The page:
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Failure in parenting, dysfunctional homes responsible for spike in kidnapping, robbery

By Adelowo Adebumiti
21 April 2022   |   4:06 am
A university administrator, Dr Foluso Arowojolu, has blamed the decadence and criminalities in the society, particularly in the education sector, on the failure at the home front

A university administrator, Dr Foluso Arowojolu, has blamed the decadence and criminalities in the society, particularly in the education sector, on the failure at the home front

She declared that the task of raising children in today’s globalised and technological age could be likened to that of raising sheep among wolves.

Arowojolu, a Principal Assistant Registrar at the Federal University of Agriculture, Abeokuta (FUNAAB), stated this while delivering a lecture titled: “Technology and parenting in the 21st Century,” at a parents’ forum of Methodist Boys High School, Victoria Island, Lagos.

She said: “It is believed that it takes healthy families to raise healthy society. Although the Bible foretold it that perilous times will come, but said we should run away from it. We are already experiencing dangerous times. Today, Nigeria has turned to a no-go area for foreigners. Even citizens want to check out of the country because things are no longer the way they used to be.

“Nigeria is now known for corruption, terrorism, ritual killings, kidnapping, assassination, drug abuse, child trafficking and cybercrimes.”

Arowojolu, whose area of expertise is in soft skills development, noted that most of the cancerous acts manifesting in lack of respect to teachers, cultism, rituals, violence, homosexuality, lesbianism, suicide, truancy, cyber extortion, bullying and account hacking among others, are found among students in secondary schools and tertiary institutions.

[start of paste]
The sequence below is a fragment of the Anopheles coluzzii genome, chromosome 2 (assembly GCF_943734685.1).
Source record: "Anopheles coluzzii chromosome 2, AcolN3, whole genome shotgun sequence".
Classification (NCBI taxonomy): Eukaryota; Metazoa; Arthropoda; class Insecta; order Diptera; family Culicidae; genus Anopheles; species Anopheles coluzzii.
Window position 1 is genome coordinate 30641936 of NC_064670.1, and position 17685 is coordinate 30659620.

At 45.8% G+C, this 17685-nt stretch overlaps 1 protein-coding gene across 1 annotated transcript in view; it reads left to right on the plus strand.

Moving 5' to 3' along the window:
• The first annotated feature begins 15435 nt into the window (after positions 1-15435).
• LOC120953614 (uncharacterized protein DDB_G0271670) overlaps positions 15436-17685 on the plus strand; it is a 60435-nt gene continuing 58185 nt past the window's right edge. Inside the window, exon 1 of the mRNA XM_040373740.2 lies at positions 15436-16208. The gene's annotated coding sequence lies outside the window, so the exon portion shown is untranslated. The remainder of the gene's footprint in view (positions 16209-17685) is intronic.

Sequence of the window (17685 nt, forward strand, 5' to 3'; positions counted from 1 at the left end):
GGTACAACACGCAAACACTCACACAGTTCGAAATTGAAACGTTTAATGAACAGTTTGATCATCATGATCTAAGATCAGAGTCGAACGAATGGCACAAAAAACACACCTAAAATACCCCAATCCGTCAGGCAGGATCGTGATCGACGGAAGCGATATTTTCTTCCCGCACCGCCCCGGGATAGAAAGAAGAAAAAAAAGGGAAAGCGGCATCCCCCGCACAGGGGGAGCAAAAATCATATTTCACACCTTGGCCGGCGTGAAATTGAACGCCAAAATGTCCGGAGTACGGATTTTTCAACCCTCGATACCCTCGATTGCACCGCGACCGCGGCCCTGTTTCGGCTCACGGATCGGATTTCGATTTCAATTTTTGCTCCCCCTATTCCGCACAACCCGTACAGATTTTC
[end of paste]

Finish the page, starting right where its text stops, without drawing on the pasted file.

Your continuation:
She blamed the government, parents, educators, and managers for the malaise, even as she said students and religious leaders should also share in the blame.

Arowojolu stressed that the foundation for producing well-behaved children must be laid at both primary and secondary education levels, as a major step to revamping Nigeria’s lost glory.

According to her, there is the need to inculcate the right values in children and ensure they learn many social and interpersonal skills that would make them behave well both at home and in the society.

She called on parents, teachers and the government to collaborate to achieve the goal of revamping the nation’s lost glory through proper upbringing of children.

She enjoined schools to teach morals the same way the core subjects are being taught, while emphasising that education must not be laid only on cognitive domain.

Arowojolu reasoned that since soft skills transcended certificate in the labour market in the 21st century, the foundation for producing well-behaved children must be laid at both primary and secondary education.